During those months I also realised that although one door had closed there were other opportunities, new things to learn and new ways to explore. This challenge was my way of coping. So life changed.

After my retirement I worked for seven years as a volunteer for the Dutch Alliance of Genetic Support Groups. Patients or families with a disease which does not have a support group called me at home to ask for a contact with another person or family with the same disorder.

I stayed at home but was still involved in my working field. We all know how important it is to have links with others with the same disease.

I have always been interested in how people cope with difficult situations. So in 1991 I started to study psychology as a part-time student. The university is nearby but sometimes I studied lying on my bed.

Enzyme Replacement Therapy

In 1992 I started enzyme replacement therapy: just in time since I did not know if I could continue my studies because of my lack of energy and increasing bone pain.

Like most people with Gaucher disease in Holland, I receive my Ceredase treatment at home. Origin-ally I started treatment at the Amster-dam Medical Centre where I learned to inject myself. I believe home treatment gives me the opportunity to live as normally as possible. At the start I did my infusions three times a week but now I do it once a week.

Although it is not pleasant to stick a needle in your hand, especially when you don't get into a vein and have to do it more than once, I take it for granted as do most people I have spoken to. After a few years some veins may become more sensitive but it is no reason to stop.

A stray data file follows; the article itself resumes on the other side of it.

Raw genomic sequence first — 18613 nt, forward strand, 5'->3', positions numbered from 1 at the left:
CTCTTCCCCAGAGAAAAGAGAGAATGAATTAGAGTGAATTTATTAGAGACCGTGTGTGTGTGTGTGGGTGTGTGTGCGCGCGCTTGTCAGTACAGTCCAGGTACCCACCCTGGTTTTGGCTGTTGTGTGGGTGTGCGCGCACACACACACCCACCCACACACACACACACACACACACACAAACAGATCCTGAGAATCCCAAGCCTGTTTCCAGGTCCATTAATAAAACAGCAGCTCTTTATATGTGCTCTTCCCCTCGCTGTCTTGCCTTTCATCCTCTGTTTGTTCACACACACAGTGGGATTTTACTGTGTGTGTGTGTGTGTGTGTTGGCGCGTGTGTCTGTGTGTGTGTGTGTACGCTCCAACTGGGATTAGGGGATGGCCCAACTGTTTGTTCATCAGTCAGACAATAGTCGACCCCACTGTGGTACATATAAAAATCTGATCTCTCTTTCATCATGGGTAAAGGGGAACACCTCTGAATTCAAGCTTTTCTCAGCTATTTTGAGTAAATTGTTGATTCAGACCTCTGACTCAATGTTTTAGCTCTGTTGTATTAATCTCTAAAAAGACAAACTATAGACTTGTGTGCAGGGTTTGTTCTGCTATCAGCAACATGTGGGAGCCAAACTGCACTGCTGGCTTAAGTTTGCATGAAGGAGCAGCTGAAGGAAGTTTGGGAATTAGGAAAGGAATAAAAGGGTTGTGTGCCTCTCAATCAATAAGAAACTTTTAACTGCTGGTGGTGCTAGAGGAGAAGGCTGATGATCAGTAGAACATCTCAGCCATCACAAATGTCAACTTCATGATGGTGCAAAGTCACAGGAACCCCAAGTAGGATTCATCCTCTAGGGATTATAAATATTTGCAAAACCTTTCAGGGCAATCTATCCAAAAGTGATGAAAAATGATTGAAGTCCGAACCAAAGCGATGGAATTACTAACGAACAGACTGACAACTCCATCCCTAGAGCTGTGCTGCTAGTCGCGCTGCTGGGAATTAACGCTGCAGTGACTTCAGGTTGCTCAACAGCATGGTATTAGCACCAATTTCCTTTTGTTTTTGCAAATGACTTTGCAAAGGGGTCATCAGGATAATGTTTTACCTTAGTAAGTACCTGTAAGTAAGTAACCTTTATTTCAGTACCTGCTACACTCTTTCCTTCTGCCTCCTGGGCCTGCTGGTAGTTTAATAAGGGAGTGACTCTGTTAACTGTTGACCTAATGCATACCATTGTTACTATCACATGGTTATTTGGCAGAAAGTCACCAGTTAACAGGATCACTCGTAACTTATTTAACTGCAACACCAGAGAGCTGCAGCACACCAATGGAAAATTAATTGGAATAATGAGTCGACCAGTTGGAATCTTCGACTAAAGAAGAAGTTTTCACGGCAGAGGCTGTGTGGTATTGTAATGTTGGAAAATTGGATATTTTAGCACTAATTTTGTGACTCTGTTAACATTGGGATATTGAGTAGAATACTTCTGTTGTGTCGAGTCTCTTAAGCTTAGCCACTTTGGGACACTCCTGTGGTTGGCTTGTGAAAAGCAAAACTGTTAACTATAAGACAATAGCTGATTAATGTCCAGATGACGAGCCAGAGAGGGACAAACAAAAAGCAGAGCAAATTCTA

Usually I have my infusions when there is someone around. I don't like doing it on my own so on Friday morning a friend assists me.

Another Change

After a few months I realised something was changing. I was not so tired as I used to be. After an outing or visit I was not exhausted. At first I could not believe it. I waited for the blow to come but most times it didn't. Actually the first sign that Ceredase was effective, was that I became thinner as my liver reduced. And then slowly I realised my bone pain was less and my walking distance without pain became longer. Life changed again.

I still have my limitations and I rest for a couple of hours during the day. Very occasionally I get that terrible fatigue and some bone pain but I am not frightened of it any more. I have bone deterioration which cannot be corrected but, thanks to regular physical therapy, I can walk some distance without a stick although I use it to go shopping. I have not used my wheelchair for over a year. Together with my therapist I am still working on my condition and feel much better.

However there have also been new possibilities. I have visited Australia and Thailand and as a member of the European Gaucher Alliance representing Holland, I have attended meetings in different countries. Without treatment I could not have done that. I have also got a part-time job at the Dutch Federation of Patients and Consumer Organisations answering questions about illnesses, treatment and how to build a patient organisation.

My Gaucher disease is not cured and in a way I will always be a patient. However my daily life and quality of life has absolutely changed.


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Source: Gauchers News October 2002.
© Copyright Gauchers Association 2002